Construction Accidents

How New York’s ‘Scaffold Law’ Can Help You Win Your Construction Accident Case, Even if You Were on the Ground

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    constructionIn any construction injury case, there will be lots of factual information to accumulate and evaluate.  Achieving success will involve not only amassing the facts but also understanding which factual items are necessary to winning your case and which are not. This is but one of many areas where a skilled New York construction accident attorney can help you. An example of this is the case of a home repair worker injured by falling plywood. Regardless of why the plywood fell, the worker was entitled to win a  judgment in his favor because he had established all necessary proof.

    The worker, José, was working on a roof repair to a three-family home owned by Bebe. The work went like this:  José cut sheets of plywood into specific sizes needed on the roof. José then handed off the cut pieces to a co-worker, who tied them to ropes, and the roped plywood was then hoisted onto the roof, some 20 feet off the ground.

    A piece of plywood fell from above and hit José. He sued, alleging that the injuries he had suffered from the plywood made the property owner liable to him under Section 240(1) of the Labor Law.

    Many people think of Section 240(1) of the Labor Law as the “Scaffold Law.” The protection that Section 240(1) also protects workers working at ground level who are hit by construction materials and equipment that should have been secured.  This means that, in many situations in which there is a significant height differential between the worker and the potential risk, the worker is entitled to the protections stated in Section 240(1).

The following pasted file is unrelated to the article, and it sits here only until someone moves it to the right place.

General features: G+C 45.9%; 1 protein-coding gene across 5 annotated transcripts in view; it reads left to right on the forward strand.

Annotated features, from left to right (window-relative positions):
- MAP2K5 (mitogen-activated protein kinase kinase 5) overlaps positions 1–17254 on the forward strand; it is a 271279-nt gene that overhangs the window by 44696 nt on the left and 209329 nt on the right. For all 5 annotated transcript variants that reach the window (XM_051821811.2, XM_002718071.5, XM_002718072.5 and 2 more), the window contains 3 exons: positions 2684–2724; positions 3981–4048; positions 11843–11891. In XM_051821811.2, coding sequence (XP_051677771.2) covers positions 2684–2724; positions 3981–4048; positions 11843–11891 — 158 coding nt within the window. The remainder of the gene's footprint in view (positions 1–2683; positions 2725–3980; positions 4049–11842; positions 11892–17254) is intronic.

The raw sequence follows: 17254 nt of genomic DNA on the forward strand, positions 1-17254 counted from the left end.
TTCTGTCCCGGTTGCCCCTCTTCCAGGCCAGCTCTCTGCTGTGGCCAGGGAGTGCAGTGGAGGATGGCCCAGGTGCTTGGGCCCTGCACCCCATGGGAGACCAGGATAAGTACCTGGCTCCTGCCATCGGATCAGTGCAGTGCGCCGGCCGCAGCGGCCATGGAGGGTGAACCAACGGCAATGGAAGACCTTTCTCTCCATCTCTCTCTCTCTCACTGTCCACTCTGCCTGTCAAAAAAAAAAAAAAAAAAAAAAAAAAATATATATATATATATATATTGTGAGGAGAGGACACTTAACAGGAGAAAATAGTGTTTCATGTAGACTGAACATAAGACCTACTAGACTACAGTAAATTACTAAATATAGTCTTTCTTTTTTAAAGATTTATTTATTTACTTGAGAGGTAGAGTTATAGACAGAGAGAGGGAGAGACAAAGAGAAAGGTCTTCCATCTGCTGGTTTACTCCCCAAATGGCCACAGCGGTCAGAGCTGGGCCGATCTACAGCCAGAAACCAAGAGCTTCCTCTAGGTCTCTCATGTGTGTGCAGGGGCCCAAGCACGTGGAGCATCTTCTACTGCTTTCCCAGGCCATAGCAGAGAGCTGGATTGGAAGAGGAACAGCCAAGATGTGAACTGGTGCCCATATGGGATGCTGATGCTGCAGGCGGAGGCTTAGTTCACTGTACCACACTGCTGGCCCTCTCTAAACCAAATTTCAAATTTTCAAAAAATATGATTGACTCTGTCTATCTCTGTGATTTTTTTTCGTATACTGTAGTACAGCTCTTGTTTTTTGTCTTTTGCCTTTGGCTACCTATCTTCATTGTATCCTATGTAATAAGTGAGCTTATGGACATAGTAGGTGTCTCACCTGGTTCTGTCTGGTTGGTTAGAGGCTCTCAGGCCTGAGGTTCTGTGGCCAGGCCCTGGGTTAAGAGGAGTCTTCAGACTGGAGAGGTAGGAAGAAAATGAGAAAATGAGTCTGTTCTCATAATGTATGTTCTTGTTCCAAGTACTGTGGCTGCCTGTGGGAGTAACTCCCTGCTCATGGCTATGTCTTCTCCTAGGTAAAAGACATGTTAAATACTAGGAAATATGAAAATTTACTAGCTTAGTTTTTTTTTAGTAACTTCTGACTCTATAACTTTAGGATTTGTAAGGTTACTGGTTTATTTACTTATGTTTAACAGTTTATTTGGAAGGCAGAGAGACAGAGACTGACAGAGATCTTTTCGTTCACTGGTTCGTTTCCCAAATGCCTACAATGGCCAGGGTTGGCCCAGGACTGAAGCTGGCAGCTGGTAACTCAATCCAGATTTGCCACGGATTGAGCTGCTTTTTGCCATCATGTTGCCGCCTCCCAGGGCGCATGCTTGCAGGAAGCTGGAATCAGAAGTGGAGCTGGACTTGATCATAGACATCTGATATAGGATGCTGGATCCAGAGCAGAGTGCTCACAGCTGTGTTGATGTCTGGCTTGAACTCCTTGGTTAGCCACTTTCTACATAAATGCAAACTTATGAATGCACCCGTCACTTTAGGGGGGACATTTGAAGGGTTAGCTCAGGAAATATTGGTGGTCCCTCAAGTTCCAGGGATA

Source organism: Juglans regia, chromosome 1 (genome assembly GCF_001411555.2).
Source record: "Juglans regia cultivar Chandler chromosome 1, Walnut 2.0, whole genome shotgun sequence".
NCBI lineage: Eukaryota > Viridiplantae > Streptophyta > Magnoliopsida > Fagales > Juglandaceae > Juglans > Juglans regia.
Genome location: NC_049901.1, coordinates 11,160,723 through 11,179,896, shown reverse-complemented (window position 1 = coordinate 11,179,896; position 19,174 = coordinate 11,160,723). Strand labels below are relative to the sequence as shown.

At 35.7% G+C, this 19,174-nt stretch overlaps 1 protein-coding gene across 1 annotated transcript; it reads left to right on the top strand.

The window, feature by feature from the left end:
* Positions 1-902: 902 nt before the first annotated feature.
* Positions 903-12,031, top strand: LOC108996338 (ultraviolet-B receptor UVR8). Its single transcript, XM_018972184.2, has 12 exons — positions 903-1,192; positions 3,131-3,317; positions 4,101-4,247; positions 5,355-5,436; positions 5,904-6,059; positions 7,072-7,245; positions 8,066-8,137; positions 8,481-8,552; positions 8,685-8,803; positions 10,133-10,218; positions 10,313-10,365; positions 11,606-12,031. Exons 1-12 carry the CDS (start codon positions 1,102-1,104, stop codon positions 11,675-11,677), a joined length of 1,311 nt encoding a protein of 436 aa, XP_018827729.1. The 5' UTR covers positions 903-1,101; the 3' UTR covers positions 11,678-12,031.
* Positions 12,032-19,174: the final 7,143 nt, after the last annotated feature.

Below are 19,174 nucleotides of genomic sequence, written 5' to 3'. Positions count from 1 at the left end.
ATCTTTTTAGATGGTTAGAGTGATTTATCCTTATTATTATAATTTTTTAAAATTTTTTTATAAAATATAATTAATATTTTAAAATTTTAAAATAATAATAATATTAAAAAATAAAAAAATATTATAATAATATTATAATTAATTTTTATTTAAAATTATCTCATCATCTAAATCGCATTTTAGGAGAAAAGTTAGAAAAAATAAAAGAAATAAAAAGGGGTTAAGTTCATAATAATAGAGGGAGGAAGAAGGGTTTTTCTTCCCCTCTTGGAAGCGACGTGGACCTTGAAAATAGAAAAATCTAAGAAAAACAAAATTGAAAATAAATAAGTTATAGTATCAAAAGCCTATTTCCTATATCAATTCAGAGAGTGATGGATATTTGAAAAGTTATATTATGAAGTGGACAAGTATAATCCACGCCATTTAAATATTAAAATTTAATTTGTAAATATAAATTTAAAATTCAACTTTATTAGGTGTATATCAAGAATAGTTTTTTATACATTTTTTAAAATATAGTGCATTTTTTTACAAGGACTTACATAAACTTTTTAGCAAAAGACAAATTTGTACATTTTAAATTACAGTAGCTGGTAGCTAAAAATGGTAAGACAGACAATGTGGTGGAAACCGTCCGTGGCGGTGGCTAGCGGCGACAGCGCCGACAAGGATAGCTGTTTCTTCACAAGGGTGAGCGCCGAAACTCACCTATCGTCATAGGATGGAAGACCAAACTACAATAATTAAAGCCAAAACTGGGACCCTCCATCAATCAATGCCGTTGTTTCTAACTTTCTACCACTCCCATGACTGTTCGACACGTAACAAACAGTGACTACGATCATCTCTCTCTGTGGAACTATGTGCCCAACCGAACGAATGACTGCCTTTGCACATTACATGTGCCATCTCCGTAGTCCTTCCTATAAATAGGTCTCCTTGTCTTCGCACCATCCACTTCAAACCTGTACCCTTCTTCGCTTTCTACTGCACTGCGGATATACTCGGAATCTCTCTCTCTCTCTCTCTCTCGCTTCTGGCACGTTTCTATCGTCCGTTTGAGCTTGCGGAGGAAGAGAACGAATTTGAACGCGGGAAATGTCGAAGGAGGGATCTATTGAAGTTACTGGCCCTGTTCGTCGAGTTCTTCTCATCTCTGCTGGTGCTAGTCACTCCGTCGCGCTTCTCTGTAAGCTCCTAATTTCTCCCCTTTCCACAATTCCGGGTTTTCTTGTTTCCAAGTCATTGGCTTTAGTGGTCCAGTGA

In José’s case, the two sides had two very different theories regarding how the worker got hurt. José contended that the plywood fell because it was not properly secured to the roof. Bebe asserted that the plywood fell because one of José’s co-workers accidentally dropped it as it was being installed or was about to be installed.

    José was entitled to a judgment in his favor, regardless of which theory was correct. The law only required him to prove that a significant height differential existed and that the harm he suffered on the job site was a result of the owner or general contractor’s failure to provide him with proper protection against the risks that could arise from that height differential. He had this proof, so he was entitled to a judgment finding Bebe liable, regardless of what actually caused the plywood to fall.

    The skilled and diligent New York City construction accident attorneys at the law offices of Jacob Oresky have been working for many years to assist construction workers injured on the job as they seek fair compensation for the harm they suffered. Our clients span across the New York area, including Westchester County and Long Island. Find out how you can put us to work for you to help you get what you’re entitled to receive under the law.

    For a free case evaluation, contact us online or call our office at 718-993-9999. Our phones are answered 24 hours a day, seven days a week.

    More Blog Posts:

    Succeeding in Your New York Construction Injury Case Even if You Made Mistakes on the Job Leading Up to Your Accident

    New York Construction Worker’s Win in Makeshift Ramp Case and What it Means for You

    The Scaffold Law

    Photo Credit: skeeze, [CC0 License], via Pixabay

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